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A Tokyo court on Friday ruled a number of Samsung's legacy smartphone models infringe on Apple's so-called "rubber-banding" or "bounce-back" patent, a hotly-contested property in the companies' ongoing worldwide patent struggle.
The Japan court found older versions of Samsung's smartphone user interface, which have since been modified to avoid litigation, mimicked a unique scrolling behavior patented by Apple, reports Reuters.
Specifically, Samsung infringed on Apple's "rubber-banding" feature that triggers a "bounce-back" animation when a user scrolls to the end of a digital document. The property is designed to give feedback when navigating a web page other digital asset, adding to the carefully crafted user experience offered by iOS.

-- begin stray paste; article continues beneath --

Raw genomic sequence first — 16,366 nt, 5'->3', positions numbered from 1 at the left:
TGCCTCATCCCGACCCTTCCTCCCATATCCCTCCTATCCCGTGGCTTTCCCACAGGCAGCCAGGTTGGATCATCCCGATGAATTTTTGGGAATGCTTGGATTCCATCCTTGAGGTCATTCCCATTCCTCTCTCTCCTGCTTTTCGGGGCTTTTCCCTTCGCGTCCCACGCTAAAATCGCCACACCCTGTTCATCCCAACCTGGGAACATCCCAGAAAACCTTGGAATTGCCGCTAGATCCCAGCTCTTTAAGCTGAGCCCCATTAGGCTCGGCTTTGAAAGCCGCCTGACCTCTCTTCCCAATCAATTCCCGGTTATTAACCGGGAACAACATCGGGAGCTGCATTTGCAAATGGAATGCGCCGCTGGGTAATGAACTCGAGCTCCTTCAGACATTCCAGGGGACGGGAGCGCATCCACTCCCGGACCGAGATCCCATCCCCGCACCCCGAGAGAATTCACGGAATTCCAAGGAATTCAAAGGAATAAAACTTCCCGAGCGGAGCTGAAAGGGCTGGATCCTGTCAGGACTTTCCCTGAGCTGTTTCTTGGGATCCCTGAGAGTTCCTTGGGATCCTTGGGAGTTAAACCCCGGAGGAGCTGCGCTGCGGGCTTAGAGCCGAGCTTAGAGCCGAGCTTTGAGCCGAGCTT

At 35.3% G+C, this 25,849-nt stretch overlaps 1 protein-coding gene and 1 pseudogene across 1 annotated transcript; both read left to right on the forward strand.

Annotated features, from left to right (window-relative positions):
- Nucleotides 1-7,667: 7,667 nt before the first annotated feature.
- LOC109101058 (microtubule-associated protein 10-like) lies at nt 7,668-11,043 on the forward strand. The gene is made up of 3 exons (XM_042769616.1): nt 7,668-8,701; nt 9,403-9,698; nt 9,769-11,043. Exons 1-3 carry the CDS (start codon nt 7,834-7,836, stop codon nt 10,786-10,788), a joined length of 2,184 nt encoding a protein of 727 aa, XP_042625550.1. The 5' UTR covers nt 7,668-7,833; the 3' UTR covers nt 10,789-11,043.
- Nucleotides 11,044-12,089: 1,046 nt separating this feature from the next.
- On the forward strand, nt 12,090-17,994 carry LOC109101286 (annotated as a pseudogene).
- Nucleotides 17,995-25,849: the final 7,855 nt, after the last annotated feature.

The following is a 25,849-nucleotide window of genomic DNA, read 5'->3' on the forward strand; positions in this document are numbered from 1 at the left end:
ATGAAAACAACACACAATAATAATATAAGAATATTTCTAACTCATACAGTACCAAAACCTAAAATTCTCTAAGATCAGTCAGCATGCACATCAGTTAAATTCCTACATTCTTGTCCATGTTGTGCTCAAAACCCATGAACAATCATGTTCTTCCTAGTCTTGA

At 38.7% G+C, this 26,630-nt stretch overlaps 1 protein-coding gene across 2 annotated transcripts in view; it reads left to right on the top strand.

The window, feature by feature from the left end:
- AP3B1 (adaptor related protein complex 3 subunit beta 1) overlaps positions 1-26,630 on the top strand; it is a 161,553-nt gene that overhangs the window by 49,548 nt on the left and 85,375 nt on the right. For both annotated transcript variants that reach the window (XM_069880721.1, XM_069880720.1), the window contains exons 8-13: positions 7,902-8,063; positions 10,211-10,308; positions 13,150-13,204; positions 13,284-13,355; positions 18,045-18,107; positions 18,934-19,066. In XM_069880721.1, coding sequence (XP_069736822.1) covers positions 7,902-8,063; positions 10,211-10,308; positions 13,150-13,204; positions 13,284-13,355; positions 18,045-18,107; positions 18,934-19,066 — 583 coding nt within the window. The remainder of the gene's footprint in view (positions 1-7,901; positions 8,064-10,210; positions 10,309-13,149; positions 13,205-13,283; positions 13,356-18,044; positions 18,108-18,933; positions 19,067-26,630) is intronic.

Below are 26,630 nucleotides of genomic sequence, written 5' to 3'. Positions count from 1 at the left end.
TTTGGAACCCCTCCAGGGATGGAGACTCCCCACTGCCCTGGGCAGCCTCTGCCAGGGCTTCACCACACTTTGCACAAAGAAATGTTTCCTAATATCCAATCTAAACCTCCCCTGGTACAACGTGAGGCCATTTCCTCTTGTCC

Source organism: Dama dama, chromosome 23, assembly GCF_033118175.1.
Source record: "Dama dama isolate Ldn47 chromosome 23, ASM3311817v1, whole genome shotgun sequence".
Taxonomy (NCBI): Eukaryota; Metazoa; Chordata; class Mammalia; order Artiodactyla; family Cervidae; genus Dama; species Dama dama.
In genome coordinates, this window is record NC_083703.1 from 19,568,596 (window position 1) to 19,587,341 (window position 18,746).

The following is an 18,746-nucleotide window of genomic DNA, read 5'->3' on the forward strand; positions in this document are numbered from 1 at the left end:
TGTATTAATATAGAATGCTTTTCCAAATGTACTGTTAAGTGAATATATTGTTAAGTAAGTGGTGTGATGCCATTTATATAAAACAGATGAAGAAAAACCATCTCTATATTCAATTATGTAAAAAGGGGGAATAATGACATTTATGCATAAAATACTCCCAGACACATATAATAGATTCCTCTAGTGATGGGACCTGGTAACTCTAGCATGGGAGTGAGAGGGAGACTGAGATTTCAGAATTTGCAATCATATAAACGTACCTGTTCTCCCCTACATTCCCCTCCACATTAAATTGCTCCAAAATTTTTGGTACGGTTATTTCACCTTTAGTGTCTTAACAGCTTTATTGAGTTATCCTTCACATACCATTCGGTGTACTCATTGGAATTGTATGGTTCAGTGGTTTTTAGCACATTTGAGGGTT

As noted previously, Samsung has changed the offending action in its latest products, adding a blue line to demarcate the end of a document.
The patent is still a bone of contention in the Apple v. Samsung post-trial proceedings, as the U.S. Patent and Trademark Office in April found the property invalid. More recently, however, the USPTO validated a few key claims in the patent, including "Claim 19," which Apple successfully leveraged against a number of Samsung products in last year's high-profile jury trial.
Further details regarding the Tokyo court's decision will be announced when the final ruling is handed down later today.